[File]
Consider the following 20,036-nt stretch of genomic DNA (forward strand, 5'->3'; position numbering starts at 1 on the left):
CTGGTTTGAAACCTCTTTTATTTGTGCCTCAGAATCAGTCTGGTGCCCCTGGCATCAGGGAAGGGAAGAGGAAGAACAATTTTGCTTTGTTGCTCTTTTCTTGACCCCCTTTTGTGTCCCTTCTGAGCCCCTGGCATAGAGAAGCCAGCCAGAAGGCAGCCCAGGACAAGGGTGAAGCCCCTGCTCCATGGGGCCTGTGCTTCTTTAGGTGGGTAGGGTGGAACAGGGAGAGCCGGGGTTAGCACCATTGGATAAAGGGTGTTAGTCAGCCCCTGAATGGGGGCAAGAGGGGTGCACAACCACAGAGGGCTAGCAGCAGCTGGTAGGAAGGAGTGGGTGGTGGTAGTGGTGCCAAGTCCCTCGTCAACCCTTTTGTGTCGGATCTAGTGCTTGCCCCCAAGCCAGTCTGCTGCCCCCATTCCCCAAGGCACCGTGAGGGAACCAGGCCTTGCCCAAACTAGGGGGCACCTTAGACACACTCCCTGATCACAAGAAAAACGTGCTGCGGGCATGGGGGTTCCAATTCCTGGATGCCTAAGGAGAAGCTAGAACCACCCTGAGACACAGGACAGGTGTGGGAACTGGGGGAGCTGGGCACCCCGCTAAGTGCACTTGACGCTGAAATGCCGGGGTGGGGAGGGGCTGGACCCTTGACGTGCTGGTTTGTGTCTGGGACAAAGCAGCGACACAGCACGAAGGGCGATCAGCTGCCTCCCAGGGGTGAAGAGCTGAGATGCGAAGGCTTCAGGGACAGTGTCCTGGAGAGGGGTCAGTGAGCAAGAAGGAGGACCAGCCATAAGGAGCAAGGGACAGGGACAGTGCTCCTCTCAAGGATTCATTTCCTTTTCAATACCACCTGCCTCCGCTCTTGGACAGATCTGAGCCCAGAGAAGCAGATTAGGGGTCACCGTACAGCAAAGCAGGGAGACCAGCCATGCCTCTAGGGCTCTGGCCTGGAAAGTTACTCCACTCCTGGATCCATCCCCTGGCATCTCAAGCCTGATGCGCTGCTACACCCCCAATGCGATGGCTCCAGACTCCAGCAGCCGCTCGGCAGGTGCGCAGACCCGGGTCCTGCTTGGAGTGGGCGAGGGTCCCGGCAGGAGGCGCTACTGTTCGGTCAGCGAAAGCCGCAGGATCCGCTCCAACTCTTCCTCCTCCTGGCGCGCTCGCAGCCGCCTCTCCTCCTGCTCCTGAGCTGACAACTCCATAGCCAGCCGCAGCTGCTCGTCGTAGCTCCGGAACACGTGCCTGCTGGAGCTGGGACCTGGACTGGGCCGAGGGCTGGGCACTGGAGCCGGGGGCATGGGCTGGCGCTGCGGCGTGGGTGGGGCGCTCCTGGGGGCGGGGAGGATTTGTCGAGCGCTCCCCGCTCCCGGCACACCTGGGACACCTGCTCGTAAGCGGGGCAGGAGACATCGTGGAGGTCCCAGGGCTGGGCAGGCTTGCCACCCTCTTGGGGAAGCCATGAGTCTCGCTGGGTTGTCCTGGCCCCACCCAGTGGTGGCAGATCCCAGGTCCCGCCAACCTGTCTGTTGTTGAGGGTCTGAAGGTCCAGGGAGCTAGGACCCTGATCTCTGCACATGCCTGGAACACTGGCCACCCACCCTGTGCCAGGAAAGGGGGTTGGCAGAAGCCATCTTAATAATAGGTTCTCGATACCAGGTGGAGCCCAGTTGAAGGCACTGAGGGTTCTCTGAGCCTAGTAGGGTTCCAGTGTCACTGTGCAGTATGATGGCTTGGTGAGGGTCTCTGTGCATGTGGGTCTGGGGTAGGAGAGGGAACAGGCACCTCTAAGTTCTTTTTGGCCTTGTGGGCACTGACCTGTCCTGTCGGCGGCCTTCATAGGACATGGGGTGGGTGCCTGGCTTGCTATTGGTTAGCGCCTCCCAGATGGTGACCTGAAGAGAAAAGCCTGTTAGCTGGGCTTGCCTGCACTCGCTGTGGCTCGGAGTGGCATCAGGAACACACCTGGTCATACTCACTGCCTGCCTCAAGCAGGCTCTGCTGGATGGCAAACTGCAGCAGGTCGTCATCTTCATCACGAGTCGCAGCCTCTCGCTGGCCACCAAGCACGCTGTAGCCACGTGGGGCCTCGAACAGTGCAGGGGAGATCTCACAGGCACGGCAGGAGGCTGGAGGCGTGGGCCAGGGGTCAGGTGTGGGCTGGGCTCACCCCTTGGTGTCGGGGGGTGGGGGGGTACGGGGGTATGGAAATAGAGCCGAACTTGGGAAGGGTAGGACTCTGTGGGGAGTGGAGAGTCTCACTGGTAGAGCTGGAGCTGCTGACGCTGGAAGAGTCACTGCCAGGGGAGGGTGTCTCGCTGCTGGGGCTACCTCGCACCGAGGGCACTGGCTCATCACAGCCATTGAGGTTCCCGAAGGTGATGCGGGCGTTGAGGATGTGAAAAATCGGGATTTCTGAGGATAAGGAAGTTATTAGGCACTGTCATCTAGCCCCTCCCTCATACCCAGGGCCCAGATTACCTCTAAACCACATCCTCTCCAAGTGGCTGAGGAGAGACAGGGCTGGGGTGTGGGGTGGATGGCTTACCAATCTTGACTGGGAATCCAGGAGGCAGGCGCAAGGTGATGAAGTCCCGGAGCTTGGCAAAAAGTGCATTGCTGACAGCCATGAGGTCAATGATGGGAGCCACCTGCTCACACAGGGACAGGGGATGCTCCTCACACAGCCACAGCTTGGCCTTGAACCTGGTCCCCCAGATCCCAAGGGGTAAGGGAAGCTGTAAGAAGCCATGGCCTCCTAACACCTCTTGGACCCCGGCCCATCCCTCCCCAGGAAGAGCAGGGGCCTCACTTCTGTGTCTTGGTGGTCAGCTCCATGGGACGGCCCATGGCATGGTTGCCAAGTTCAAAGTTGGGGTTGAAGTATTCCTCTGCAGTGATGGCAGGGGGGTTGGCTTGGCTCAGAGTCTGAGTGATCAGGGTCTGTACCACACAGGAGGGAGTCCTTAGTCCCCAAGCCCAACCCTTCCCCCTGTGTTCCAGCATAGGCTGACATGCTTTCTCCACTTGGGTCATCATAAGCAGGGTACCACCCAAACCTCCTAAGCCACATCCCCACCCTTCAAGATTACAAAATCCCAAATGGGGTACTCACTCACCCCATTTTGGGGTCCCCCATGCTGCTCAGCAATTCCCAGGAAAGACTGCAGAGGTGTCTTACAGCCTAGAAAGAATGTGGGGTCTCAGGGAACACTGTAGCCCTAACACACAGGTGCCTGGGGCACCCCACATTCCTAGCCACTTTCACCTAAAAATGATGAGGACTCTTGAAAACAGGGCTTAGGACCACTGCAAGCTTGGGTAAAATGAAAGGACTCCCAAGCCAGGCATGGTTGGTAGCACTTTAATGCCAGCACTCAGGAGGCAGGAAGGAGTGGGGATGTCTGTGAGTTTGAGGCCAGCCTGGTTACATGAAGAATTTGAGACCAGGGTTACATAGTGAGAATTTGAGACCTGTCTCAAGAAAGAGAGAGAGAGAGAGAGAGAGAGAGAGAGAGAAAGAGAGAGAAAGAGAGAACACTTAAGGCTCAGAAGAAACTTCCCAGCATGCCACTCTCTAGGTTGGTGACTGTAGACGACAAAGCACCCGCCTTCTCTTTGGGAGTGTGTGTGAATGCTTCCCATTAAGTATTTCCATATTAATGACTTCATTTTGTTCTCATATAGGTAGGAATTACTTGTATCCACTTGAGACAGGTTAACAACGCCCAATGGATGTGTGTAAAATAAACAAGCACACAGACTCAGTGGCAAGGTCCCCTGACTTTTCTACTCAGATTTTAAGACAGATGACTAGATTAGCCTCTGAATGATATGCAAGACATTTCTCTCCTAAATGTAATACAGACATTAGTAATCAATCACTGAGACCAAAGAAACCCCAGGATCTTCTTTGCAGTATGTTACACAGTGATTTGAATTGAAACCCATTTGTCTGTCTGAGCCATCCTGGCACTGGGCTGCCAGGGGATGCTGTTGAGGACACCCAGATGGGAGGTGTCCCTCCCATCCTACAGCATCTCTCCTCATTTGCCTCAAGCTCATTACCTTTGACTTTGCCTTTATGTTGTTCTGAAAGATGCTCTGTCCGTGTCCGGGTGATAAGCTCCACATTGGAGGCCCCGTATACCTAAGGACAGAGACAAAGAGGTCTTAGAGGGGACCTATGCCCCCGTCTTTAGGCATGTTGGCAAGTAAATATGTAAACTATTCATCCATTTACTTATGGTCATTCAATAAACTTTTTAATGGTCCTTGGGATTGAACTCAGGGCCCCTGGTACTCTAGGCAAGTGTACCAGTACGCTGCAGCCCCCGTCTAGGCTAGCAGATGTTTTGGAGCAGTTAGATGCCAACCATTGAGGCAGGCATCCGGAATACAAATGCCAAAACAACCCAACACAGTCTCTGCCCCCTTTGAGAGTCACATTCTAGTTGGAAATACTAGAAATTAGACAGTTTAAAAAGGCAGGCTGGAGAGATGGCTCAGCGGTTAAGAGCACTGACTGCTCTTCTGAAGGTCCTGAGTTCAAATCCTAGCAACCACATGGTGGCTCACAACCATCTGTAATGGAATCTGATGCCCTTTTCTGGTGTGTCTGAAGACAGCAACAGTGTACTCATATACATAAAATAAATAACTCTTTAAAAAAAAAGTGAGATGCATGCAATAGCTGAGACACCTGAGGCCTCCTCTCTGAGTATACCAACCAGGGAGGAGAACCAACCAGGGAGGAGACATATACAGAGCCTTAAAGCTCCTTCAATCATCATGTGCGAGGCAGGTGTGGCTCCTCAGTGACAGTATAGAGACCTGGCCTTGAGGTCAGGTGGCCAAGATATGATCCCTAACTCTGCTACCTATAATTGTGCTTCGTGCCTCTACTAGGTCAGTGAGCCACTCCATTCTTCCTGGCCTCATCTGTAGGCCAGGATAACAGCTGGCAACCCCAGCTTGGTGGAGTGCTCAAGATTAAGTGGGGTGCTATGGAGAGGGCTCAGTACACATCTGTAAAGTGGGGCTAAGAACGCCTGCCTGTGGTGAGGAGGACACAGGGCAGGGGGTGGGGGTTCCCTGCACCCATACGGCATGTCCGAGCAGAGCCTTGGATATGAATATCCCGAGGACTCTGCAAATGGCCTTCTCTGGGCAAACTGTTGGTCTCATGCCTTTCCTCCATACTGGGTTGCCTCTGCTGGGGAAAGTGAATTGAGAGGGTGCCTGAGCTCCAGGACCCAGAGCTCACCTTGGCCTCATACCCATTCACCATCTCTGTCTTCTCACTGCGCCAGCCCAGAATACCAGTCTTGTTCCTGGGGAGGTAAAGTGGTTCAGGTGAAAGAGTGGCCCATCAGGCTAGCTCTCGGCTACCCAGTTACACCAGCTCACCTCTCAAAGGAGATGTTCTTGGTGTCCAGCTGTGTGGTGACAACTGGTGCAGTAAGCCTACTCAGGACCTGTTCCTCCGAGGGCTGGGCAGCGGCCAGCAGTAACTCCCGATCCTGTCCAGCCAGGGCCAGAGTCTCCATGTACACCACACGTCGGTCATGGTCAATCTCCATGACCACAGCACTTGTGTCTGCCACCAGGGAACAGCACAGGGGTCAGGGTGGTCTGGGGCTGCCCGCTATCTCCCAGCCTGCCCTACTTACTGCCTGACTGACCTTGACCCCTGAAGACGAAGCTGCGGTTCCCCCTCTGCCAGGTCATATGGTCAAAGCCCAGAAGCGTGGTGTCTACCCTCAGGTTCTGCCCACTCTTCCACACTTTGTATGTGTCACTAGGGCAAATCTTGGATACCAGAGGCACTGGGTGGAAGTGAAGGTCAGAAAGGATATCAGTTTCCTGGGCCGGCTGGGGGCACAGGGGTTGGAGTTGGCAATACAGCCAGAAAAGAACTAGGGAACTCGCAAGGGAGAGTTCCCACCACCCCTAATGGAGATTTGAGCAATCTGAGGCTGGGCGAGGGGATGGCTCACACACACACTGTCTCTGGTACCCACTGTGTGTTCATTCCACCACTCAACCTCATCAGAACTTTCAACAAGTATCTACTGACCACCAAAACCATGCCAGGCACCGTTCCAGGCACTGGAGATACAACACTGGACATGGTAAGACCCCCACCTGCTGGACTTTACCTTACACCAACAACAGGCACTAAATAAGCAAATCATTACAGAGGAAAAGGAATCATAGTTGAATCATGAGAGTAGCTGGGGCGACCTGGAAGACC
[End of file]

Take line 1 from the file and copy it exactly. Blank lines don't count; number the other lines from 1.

Consider the following 20,036-nt stretch of genomic DNA (forward strand, 5'->3'; position numbering starts at 1 on the left):